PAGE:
How do you create a business mindset as a minority? What is a business owner mindset Why is mindset important in business?
Don’t worry; we’ll be addressing all those questions and more in this article.
Working within the business industry is tough for anyone. Owning a business is even tougher. But doing either is undoubtedly, and unfortunately, tougher for minorities.
Now, who is this article for? In other words, who exactly classifies as a minority businessperson?
- Black businesswomen
- Black businessmen
- Latina businesswomen
- Latino businessmen
- Asian businesswomen
- Asian businessmen
- LGBTQ+ businesspersons
- BIPOC businesspersons
- Disabled businesspersons
- Businesswomen as a whole
I’ll be real, caucasian businesswomen are at an advantage in comparison to POC businesswomen. But statistics show that they’re definitely still at a disadvantage in comparison to caucasian businessmen.
As are all women when compared to the male counterparts of their same ethnic backgrounds. So although Cultured Simplicity typically focuses on intercultural business, all businesswomen will benefit from the steps below.
The purpose of this article is to help anyone with a demographic disadvantage develop a business mindset.
Is a business mindset as a minority any different than your typical business mindset? Well, it takes a bit more grit, a lot of work ethic, and nothing short of a boss mentality.
8 Steps for developing a go-getter business mindset as a minority
1. Leverage your minority status
No matter what some bigot may have told you– diversity is in. Whether or not it has anything to do with a quota, businesses recognize how “bad” it looks to have an all-white all-male team.
So when you’re applying to job, don’t hesitate to put your demographic info down. It won’t do you any good to hide who you are since they’re bound to find out eventually.
As long as you meet the qualifications, most recruiters will acknowledge how much of an asset you could be.
There is a great deal of research showing the benefits of diversity in companies. A 2017 Boston Consulting Group (BCG) study identified diversity as a key driver of innovation, finding that diverse teams produce 19% more revenue.
Furthermore, it proved:
- Inclusive teams make better business decisions up to 87% of the time.
- Teams that follow an inclusive process make decisions twice as fast with half the meetings.
- Decisions made and executed by diverse teams delivered 60% better results
If you’re in a position of ownership, even better. In case you missed it, #blackowned, #pocowned, #wocowned, and #womanowned are buzz hashtags. Consumers like to know that their dollar is going toward a business with authentic ownership. Even better if that owner is from a traditionally disadvantaged background.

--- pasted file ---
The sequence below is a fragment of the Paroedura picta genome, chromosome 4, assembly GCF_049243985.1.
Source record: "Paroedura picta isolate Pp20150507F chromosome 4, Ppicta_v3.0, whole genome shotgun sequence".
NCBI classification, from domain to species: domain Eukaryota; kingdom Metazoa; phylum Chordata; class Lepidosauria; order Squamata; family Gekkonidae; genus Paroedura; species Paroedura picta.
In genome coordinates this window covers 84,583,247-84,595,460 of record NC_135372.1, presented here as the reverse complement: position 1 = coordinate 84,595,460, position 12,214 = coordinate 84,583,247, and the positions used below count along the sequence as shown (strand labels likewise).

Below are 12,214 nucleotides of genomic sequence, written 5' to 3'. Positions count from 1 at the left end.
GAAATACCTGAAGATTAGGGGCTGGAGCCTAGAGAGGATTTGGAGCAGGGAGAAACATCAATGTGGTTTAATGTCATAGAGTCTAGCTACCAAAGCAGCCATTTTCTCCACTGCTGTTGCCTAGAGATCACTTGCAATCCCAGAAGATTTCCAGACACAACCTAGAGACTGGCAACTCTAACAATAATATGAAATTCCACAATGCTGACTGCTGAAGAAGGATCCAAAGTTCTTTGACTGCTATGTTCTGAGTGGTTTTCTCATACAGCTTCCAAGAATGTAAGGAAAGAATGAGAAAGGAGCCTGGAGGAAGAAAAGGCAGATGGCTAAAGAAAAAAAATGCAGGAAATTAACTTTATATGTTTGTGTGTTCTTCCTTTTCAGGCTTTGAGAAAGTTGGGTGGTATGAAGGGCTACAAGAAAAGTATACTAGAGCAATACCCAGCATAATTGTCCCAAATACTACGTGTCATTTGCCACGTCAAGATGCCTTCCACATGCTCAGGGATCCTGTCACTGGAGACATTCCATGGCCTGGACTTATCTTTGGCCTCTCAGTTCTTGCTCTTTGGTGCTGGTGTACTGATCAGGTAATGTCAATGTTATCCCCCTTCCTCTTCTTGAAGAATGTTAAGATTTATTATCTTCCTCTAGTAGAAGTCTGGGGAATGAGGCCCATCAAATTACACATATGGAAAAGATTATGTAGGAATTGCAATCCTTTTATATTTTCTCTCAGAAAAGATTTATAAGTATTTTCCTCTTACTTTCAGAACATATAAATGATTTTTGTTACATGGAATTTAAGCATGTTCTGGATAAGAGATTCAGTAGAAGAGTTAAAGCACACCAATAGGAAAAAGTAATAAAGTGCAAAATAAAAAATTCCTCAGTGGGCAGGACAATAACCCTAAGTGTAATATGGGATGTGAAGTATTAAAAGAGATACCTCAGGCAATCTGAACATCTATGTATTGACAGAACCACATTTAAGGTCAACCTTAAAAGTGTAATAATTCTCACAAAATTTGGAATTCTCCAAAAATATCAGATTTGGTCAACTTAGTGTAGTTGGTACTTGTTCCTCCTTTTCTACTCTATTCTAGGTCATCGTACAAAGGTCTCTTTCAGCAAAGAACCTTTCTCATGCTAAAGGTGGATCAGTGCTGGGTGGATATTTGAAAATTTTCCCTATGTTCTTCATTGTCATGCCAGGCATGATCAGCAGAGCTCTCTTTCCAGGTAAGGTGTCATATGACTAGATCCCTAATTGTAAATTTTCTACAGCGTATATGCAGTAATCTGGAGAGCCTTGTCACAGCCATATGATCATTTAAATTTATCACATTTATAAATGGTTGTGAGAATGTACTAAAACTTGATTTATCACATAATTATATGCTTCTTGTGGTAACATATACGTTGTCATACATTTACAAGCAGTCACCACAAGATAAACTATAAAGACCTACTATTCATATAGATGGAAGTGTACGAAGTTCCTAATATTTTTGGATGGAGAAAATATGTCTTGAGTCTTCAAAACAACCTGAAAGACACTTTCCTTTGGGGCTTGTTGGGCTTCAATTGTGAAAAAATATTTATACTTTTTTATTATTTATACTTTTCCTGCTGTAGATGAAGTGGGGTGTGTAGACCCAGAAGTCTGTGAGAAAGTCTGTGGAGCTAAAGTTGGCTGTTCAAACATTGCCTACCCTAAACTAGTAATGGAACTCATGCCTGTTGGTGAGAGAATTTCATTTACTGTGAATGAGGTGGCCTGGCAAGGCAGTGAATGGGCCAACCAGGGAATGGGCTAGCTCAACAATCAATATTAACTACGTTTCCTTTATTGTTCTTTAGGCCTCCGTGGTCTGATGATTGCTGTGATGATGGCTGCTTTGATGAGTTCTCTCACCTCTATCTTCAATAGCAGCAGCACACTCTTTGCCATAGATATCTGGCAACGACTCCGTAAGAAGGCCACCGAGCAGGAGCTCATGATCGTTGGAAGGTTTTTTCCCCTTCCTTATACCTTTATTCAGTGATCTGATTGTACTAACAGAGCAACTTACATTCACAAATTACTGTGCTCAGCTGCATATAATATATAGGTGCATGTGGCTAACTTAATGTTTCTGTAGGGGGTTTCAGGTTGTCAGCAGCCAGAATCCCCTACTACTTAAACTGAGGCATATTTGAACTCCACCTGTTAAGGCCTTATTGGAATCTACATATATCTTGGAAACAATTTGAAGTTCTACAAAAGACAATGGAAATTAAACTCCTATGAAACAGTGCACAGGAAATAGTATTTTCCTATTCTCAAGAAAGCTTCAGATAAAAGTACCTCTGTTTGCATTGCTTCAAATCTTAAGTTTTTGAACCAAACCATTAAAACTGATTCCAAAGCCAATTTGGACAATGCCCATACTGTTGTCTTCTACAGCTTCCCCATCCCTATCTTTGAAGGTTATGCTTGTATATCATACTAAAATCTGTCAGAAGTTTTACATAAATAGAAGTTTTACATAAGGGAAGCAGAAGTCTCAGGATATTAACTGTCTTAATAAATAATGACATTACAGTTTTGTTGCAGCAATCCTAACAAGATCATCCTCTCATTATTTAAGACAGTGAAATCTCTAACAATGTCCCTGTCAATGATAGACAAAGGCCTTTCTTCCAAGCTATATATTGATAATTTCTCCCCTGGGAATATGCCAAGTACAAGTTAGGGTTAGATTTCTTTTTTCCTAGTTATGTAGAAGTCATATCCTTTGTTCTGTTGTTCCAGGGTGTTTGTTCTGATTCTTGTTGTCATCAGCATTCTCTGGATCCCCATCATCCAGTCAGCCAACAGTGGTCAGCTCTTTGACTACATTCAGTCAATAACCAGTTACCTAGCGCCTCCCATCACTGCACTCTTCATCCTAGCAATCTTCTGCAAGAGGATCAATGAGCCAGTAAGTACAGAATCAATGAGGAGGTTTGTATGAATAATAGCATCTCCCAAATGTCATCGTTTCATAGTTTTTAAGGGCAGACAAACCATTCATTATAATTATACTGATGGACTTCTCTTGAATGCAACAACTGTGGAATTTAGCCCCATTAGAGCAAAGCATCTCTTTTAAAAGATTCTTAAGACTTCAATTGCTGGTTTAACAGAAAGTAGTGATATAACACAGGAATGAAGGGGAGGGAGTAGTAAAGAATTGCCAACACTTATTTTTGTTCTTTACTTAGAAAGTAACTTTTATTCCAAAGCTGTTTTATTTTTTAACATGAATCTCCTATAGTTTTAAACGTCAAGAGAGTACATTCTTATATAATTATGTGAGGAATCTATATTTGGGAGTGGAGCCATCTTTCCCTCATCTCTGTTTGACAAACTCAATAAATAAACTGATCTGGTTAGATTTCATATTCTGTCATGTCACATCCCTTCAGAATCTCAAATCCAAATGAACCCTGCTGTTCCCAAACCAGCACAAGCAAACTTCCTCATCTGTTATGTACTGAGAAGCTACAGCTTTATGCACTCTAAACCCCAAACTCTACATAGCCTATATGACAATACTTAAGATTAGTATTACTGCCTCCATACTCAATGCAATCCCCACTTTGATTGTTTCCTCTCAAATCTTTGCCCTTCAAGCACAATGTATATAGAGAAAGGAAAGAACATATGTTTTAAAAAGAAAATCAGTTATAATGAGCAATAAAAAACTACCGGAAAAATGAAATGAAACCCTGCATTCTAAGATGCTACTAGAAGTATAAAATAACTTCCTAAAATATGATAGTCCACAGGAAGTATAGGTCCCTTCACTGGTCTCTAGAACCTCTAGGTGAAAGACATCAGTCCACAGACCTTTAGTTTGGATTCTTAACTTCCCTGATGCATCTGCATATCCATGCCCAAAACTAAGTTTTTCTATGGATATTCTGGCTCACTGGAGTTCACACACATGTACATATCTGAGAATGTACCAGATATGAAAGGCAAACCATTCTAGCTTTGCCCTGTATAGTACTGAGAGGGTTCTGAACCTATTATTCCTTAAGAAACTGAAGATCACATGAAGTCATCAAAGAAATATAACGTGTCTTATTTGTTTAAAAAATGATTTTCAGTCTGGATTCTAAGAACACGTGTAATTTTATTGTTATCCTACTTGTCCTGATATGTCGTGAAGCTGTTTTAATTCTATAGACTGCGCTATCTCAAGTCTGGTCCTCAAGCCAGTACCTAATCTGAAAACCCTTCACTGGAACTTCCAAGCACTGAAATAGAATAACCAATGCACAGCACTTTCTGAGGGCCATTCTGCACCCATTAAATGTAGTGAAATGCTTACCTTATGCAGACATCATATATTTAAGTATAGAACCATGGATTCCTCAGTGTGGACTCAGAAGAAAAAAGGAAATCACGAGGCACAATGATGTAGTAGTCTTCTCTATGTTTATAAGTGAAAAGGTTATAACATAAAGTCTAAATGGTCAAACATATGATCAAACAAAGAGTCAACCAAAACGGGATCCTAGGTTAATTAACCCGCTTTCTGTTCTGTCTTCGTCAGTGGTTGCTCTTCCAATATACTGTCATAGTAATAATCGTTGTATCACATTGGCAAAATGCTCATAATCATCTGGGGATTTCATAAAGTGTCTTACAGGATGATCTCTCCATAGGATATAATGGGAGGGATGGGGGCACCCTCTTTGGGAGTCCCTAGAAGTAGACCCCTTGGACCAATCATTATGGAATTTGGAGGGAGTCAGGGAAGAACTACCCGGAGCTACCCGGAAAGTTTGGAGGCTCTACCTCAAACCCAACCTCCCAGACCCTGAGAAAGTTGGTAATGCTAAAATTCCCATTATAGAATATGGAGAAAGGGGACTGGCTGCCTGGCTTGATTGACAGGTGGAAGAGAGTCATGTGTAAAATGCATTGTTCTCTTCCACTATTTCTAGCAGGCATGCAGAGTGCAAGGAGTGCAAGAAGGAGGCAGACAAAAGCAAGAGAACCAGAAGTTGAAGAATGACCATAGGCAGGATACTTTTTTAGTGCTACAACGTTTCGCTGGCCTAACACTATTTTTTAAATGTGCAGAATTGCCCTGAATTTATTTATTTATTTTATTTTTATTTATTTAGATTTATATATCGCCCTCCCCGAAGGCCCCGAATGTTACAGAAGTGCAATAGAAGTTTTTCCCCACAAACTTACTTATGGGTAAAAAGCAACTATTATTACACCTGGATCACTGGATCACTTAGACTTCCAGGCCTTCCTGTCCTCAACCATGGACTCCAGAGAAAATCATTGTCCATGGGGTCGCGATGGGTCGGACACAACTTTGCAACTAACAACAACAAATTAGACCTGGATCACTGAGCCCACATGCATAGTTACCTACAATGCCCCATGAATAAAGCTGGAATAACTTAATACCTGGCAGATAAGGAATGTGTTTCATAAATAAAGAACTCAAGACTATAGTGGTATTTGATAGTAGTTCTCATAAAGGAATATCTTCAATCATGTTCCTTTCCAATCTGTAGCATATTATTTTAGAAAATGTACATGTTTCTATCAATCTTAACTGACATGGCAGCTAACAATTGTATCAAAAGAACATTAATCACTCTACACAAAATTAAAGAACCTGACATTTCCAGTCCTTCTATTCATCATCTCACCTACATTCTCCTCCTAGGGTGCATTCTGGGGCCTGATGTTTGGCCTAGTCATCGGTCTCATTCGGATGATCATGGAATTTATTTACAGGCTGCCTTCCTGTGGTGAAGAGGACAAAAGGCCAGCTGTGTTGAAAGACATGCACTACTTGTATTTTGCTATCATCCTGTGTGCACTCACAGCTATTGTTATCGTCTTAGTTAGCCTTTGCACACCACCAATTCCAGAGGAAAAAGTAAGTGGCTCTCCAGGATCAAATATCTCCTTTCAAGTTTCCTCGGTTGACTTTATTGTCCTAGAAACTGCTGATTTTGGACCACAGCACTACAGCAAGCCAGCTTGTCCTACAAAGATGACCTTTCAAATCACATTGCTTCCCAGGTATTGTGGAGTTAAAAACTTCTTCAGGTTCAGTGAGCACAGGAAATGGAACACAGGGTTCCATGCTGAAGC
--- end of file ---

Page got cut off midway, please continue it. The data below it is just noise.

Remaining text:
There are even consumers who try to exclusively shop minority owned businesses.
So yes, add those above hashtags to your social posts (if applicable). And publicly acknowledge the months or days that are “dedicated” to people like you. There’s nothing wrong with a Women’s history month sale or a Black history month BOGO.
If you’ve toyed with the thought of naming your products after terms popular within your demographic, go for it. A Frida Kahlovera taco sounds pretty good to me.
2. Stop apologizing
Sometimes we believe ourselves to be less competent than our counterparts. Or we believe that our hire was purely to meet quota. Self-doubts are what make so many minorities feel like a disadvantage to their team.
But when you consider yourself to be “less-than” in a business setting, people just might actually start treating you as such.
A business mindset as a minority has to be (at least partly) founded on self-confidence.
So stop saying sorry all the dang time. Unless you ran over someone’s cat, leave “sorry” out of your business vocabulary.
“Sorry” is a reflex. But it can be easily replaced with something so much more… self-assured.
Instead of “sorry, I’m late”, try “thank you for waiting for me.”
Instead of “sorry, I forgot”, try “thank you for reminding me”.
You are not a burden. So don’t give your team the impression that you are.
Inviting a little gratitude into your daily life can have monumental changes on your mindset.
3. Create a self-expressive online presence
This sort’ve goes back to #1– leverage your minority status. But it’s a bit more applicable, and definitely accessible.
Gone are the days where successful business people didn’t have an online presence. If you truly want to maximize your impact and profit, you’ve got to create an online presence.
Even if you’re having a hard time attracting customers of a different background, you can still create an online presence that attracts people of your background. At the end of the day, you don’t really know any demographic better than the one you were born into. (Yes, there are exceptions but rarely.)
So why not use colors, symbols, or type that reflects your background?
There’s nothing wrong in using the colors of your home country’s flag as the cohesive aesthetic on your Instagram posts.
There’s nothing wrong with throwing a word from your mother tongue into your caption. You can even translate it directly after but it’ll still make people who speak that language know that the person behind your business is “one of them”.
You can use colors, symbols, and words that make sure everyone knows your demographic without ever even showing your face. Which I know is a major hangup for some professionals on social media.
As a business rule of thumb though, you’ll need to be consistent and cohesive. Your brand image should immediately stand out as belonging to your business.
So once you settle on colors, and especially a logo, stick to them.
The top spot for building an online presence as a small business owner? Pinterest.
If you’re trying to delve into the world of Pinterest for your business, in up for Tailwind. It has a built-in pin designer that automatically creates promos using your colors, text, and images. It’ll save you so much time.
4. Never settle for less
Chances are you’ve probably heard this saying before. This mantra is essential to developing a go-getter business mindset as a minority. Why? Because frankly you’re at a greater risk of being taken advantage of.
You can find yourself in two situations:
- Employers assume that you underestimate your worth. As a result, they underpay you, don’t promote you, and give you less leeway for days off. As a result, you actually underestimate your worth and settle for less,
- Employers underestimate your worth. Don’t ever assume that your employers don’t have an unconscious (or conscious) bias. They may take one look at you and assume that you’re less competent you actually are. They underpay you, don’t promote you, and give you less leeway. Once again, you find yourself settling for less.
It’s time to start self-advocating. You are your own agency and you need to start watching out for yourself.